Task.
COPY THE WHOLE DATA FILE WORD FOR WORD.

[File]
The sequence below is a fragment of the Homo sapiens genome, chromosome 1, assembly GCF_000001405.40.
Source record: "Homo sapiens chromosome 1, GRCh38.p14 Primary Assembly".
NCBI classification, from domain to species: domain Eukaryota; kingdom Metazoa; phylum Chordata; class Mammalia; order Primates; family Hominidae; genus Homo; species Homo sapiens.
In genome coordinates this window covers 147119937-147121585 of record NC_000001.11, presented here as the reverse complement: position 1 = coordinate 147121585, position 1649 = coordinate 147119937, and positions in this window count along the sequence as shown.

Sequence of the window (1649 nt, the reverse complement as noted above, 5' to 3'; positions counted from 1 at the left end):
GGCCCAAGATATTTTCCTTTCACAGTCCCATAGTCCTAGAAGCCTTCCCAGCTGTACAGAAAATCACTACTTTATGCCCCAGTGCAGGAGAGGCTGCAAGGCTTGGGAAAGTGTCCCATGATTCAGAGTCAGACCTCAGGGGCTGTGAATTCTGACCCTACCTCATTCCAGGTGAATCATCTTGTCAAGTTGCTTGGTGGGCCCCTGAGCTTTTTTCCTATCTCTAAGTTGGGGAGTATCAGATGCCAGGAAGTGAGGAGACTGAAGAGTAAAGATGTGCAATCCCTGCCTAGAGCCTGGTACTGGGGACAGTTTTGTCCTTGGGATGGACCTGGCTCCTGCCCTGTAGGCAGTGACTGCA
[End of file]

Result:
The sequence below is a fragment of the Homo sapiens genome, chromosome 1, assembly GCF_000001405.40.
Source record: "Homo sapiens chromosome 1, GRCh38.p14 Primary Assembly".
NCBI classification, from domain to species: domain Eukaryota; kingdom Metazoa; phylum Chordata; class Mammalia; order Primates; family Hominidae; genus Homo; species Homo sapiens.
In genome coordinates this window covers 147119937-147121585 of record NC_000001.11, presented here as the reverse complement: position 1 = coordinate 147121585, position 1649 = coordinate 147119937, and positions in this window count along the sequence as shown.

Sequence of the window (1649 nt, the reverse complement as noted above, 5' to 3'; positions counted from 1 at the left end):
GGCCCAAGATATTTTCCTTTCACAGTCCCATAGTCCTAGAAGCCTTCCCAGCTGTACAGAAAATCACTACTTTATGCCCCAGTGCAGGAGAGGCTGCAAGGCTTGGGAAAGTGTCCCATGATTCAGAGTCAGACCTCAGGGGCTGTGAATTCTGACCCTACCTCATTCCAGGTGAATCATCTTGTCAAGTTGCTTGGTGGGCCCCTGAGCTTTTTTCCTATCTCTAAGTTGGGGAGTATCAGATGCCAGGAAGTGAGGAGACTGAAGAGTAAAGATGTGCAATCCCTGCCTAGAGCCTGGTACTGGGGACAGTTTTGTCCTTGGGATGGACCTGGCTCCTGCCCTGTAGGCAGTGACTGCA